Review: Harry Potter and the Order of the Phoenix

Harry Potter and the Order of the Phoenix (Harry Potter, #5)Harry Potter and the Order of the Phoenix by J.K. Rowling
My rating: 4 of 5 stars

Harry’s always been wary of his celebrity status, but this book is the first time he’d really rather not be Harry Potter anymore. We learn more than ever about the wizarding world and finally see the Ministry of Magic. In an earlier book this would have been a whimsical journey of wonder. Here Harry learns a dark truth – the adult world is petty and unconcerned with justice. But let’s back a up a bit. The last book tore the last bit of the mask of a children’s story off as Harry had to watch a classmate die and come face to face with Voldemort and his top Death Eaters. It still came as quite a shock to find that Death Eaters had made their way to Uncle Vernon’s suburb and terrorize Dudley.

Back to the ministry, I think the saddest thing about growing up is realizing that there is no justice in the world. It’s just varying levels of corruption. And so graft and petty paranoia lead the Wizengamot to go to every length possible to ensure Harry does not have a fair trial. He just barely eeks out on a technicality, but he now knows that he can’t count on simply telling the truth.

Back at the hideout of the order, we see that relationships start to fray because as the books get more mature – people become less one-dimensional. Thus he sees the adults around him bickering instead of working perfectly to both protect him and take out Voldemort. He also learns that the purebloods have taken a royal family approach to intermarrying – making his godfatehr related to the Malfoys by marriage.

The school section is what almost made me give the book 3 stars. On the one hand, it is the safest place for Harry to be. It also allows Ms Rowling to use the story to further undermine Dumbledore’s power. However, it mostly seemed like a distraction with a few teen angst moments thrown in. I do have to say that I enjoyed the great triumph of the Weasley twins and the turning of the school into a Dystopia did provide for some interesting explorations of emotion.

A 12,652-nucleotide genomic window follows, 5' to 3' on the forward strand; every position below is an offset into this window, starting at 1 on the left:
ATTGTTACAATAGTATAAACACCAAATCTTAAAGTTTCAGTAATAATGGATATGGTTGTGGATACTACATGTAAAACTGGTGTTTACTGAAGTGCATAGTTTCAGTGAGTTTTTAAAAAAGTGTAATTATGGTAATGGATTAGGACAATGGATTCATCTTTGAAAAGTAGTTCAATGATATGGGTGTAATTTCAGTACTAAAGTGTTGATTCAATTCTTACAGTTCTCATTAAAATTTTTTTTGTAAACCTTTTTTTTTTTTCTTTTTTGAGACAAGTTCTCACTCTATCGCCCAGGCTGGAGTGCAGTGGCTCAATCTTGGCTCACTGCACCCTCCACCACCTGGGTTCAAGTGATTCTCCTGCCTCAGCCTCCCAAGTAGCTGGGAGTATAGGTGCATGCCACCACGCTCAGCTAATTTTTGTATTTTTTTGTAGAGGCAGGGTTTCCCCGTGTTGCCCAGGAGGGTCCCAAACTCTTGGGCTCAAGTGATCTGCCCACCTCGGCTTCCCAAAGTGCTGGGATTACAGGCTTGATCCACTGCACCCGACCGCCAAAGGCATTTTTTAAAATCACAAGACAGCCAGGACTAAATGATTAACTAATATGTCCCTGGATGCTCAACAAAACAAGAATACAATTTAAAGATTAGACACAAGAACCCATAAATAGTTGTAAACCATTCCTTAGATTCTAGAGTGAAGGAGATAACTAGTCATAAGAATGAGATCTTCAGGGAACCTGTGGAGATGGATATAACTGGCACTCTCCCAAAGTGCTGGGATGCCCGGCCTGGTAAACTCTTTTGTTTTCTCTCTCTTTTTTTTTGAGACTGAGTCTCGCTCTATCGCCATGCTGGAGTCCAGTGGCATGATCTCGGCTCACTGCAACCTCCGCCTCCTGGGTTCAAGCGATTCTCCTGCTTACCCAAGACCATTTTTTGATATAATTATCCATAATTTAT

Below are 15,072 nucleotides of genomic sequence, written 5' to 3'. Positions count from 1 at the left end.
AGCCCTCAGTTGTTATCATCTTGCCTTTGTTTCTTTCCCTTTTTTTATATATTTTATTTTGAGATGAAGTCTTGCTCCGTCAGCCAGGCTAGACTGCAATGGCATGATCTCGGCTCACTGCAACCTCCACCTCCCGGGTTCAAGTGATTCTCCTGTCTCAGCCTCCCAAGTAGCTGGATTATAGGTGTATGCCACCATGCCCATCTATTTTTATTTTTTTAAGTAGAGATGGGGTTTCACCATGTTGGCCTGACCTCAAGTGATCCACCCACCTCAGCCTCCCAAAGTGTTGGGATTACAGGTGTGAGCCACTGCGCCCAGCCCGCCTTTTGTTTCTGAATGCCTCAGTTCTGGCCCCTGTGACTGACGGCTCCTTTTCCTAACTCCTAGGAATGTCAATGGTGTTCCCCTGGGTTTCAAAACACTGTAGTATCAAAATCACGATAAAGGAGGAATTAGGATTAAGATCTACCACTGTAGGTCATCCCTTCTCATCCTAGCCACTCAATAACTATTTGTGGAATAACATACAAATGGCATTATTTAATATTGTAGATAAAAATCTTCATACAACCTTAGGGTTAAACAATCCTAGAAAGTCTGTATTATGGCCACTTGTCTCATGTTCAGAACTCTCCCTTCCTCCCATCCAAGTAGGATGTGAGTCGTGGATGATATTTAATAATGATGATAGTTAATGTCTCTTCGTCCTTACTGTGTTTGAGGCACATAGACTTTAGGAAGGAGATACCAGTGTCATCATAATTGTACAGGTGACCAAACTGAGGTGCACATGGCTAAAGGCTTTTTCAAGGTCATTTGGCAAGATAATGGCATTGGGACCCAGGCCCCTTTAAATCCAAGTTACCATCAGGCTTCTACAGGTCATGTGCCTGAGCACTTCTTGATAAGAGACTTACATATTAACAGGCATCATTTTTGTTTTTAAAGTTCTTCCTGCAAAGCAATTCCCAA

I’d like to turn to what I view as the main themes of the book before I get to some of the things that annoyed me. I saw the main themes as the duality of the destruction of the infallibility of parents myth and the need for parents to come to terms with the maturation of their children. On the first front, it was devastating for Harry to learn how his father had acted at 15. Because we only know as much as Harry, it was a blow for me too. His parents had been portrayed as saintly – as they must be to take on Voldemort. But here we see him being a petty 15 year old and Harry has to realize that parents were once immature, too. Additionally, with his father-figure in Dumbledore – he realizes a few times in this book that Dumbledore fails him and falls short of his almost god-like powers. Not only that, but even Dumbledore must play by the ministry’s rules even as he seeks to undermine it. In the last few pages of the book Dumbledore also admits his biggest mistake – not realizing Harry had grown up and could handle more of the truth. I have a three year old right now and I imagine I’ll suffer from the same blindness – at least at varying times throughout her life.

As for the stuff that bothered me, it’s annoying that throughout the series, but especially in this book, almost no one makes use of truth serums or pensieves when there’s a dispute about whether someone’s lying. It seems the easiest way around the problem. Also, at the end of the book we learn the (view spoiler)

At the end of this book we still don’t know why Dumbledore is the only wizard Voldemort fears. Sure, he’s powerful, but he doesn’t ever try and kill Tom Riddle. Based on the way Harry was acting towards him and a few little clues here and there, I thought we’d find something out, but most if not all of those discrepancies are brushed away with the Dumbledore “Let’s Explain Harry Potter books 1-5” monologue. I still have my theories about him based on the way Ms Rowling seems to like to structure her stories and red herrings. I guess we’ll find out soon enough.

Finally, (view spoiler)

PS: I know that Mort means death in latin. Did I miss somewhere in the preceeding five books what Volde means?

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Author: Eric Mesa

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